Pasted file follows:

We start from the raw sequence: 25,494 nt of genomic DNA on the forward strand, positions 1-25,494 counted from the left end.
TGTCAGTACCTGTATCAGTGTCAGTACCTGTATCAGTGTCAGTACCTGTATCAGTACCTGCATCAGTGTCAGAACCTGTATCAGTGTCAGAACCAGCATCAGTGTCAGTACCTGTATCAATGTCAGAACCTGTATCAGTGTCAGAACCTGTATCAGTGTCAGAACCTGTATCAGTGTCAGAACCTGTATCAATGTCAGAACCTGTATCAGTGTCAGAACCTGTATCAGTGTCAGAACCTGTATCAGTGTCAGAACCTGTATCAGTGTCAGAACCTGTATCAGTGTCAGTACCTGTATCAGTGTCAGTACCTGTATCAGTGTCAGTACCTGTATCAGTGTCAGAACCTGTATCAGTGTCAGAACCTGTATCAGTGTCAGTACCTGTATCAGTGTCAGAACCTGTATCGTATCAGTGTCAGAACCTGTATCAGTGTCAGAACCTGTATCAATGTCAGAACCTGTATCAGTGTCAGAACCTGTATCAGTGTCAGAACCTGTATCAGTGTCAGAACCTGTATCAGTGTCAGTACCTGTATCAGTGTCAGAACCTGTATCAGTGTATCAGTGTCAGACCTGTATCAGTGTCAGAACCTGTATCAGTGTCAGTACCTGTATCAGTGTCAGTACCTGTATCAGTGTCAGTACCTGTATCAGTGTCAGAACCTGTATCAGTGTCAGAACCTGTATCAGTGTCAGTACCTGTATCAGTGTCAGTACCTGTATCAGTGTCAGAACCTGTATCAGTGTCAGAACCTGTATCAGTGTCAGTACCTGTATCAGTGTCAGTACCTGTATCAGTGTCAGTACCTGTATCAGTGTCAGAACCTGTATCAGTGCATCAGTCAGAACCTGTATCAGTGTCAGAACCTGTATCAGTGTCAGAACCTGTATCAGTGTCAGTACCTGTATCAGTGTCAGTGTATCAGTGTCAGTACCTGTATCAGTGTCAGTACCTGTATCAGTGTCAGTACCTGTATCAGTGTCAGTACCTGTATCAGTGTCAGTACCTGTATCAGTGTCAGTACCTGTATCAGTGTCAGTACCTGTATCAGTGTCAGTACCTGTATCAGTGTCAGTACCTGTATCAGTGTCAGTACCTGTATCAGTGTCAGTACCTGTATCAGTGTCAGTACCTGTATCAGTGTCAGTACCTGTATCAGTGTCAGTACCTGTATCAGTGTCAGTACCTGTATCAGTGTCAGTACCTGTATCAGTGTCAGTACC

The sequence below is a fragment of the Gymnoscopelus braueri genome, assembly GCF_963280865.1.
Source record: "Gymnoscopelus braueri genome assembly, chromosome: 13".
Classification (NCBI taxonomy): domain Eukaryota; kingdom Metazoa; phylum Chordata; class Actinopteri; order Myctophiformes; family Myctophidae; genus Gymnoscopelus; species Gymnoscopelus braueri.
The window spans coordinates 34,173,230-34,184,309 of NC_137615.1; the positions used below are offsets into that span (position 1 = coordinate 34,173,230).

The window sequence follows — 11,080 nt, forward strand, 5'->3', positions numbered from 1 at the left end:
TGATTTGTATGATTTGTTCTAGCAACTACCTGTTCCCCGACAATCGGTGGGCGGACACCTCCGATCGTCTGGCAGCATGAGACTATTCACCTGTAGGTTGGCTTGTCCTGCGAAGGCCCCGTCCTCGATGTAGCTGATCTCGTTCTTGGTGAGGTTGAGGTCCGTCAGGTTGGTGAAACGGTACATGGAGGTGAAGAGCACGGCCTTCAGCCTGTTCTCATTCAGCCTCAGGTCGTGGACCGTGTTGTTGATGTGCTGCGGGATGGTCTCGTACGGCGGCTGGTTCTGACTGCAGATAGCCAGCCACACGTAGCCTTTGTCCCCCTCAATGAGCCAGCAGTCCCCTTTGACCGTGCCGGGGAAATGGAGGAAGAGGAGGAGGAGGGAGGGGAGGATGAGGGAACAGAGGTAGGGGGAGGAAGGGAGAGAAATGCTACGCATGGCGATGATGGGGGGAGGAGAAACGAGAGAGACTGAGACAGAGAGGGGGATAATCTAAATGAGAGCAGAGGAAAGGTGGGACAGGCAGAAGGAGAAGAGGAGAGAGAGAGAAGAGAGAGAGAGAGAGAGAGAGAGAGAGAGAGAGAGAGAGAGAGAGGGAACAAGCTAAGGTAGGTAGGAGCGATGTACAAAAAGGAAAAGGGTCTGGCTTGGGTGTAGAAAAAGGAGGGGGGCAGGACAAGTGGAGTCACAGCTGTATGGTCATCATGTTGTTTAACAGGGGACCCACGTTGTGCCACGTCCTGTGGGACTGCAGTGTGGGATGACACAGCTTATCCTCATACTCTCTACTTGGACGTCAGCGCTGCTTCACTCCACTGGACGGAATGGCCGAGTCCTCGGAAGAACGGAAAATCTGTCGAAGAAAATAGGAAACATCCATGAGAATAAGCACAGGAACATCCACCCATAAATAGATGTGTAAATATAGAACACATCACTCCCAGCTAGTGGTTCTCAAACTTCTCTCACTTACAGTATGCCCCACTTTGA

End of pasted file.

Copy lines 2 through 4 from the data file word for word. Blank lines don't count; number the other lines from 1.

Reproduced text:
TGTCAGTACCTGTATCAGTGTCAGTACCTGTATCAGTGTCAGTACCTGTATCAGTACCTGCATCAGTGTCAGAACCTGTATCAGTGTCAGAACCAGCATCAGTGTCAGTACCTGTATCAATGTCAGAACCTGTATCAGTGTCAGAACCTGTATCAGTGTCAGAACCTGTATCAGTGTCAGAACCTGTATCAATGTCAGAACCTGTATCAGTGTCAGAACCTGTATCAGTGTCAGAACCTGTATCAGTGTCAGAACCTGTATCAGTGTCAGAACCTGTATCAGTGTCAGTACCTGTATCAGTGTCAGTACCTGTATCAGTGTCAGTACCTGTATCAGTGTCAGAACCTGTATCAGTGTCAGAACCTGTATCAGTGTCAGTACCTGTATCAGTGTCAGAACCTGTATCGTATCAGTGTCAGAACCTGTATCAGTGTCAGAACCTGTATCAATGTCAGAACCTGTATCAGTGTCAGAACCTGTATCAGTGTCAGAACCTGTATCAGTGTCAGAACCTGTATCAGTGTCAGTACCTGTATCAGTGTCAGAACCTGTATCAGTGTATCAGTGTCAGACCTGTATCAGTGTCAGAACCTGTATCAGTGTCAGTACCTGTATCAGTGTCAGTACCTGTATCAGTGTCAGTACCTGTATCAGTGTCAGAACCTGTATCAGTGTCAGAACCTGTATCAGTGTCAGTACCTGTATCAGTGTCAGTACCTGTATCAGTGTCAGAACCTGTATCAGTGTCAGAACCTGTATCAGTGTCAGTACCTGTATCAGTGTCAGTACCTGTATCAGTGTCAGTACCTGTATCAGTGTCAGAACCTGTATCAGTGCATCAGTCAGAACCTGTATCAGTGTCAGAACCTGTATCAGTGTCAGAACCTGTATCAGTGTCAGTACCTGTATCAGTGTCAGTGTATCAGTGTCAGTACCTGTATCAGTGTCAGTACCTGTATCAGTGTCAGTACCTGTATCAGTGTCAGTACCTGTATCAGTGTCAGTACCTGTATCAGTGTCAGTACCTGTATCAGTGTCAGTACCTGTATCAGTGTCAGTACCTGTATCAGTGTCAGTACCTGTATCAGTGTCAGTACCTGTATCAGTGTCAGTACCTGTATCAGTGTCAGTACCTGTATCAGTGTCAGTACCTGTATCAGTGTCAGTACCTGTATCAGTGTCAGTACCTGTATCAGTGTCAGTACCTGTATCAGTGTCAGTACC

The sequence below is a fragment of the Gymnoscopelus braueri genome, assembly GCF_963280865.1.
Source record: "Gymnoscopelus braueri genome assembly, chromosome: 13".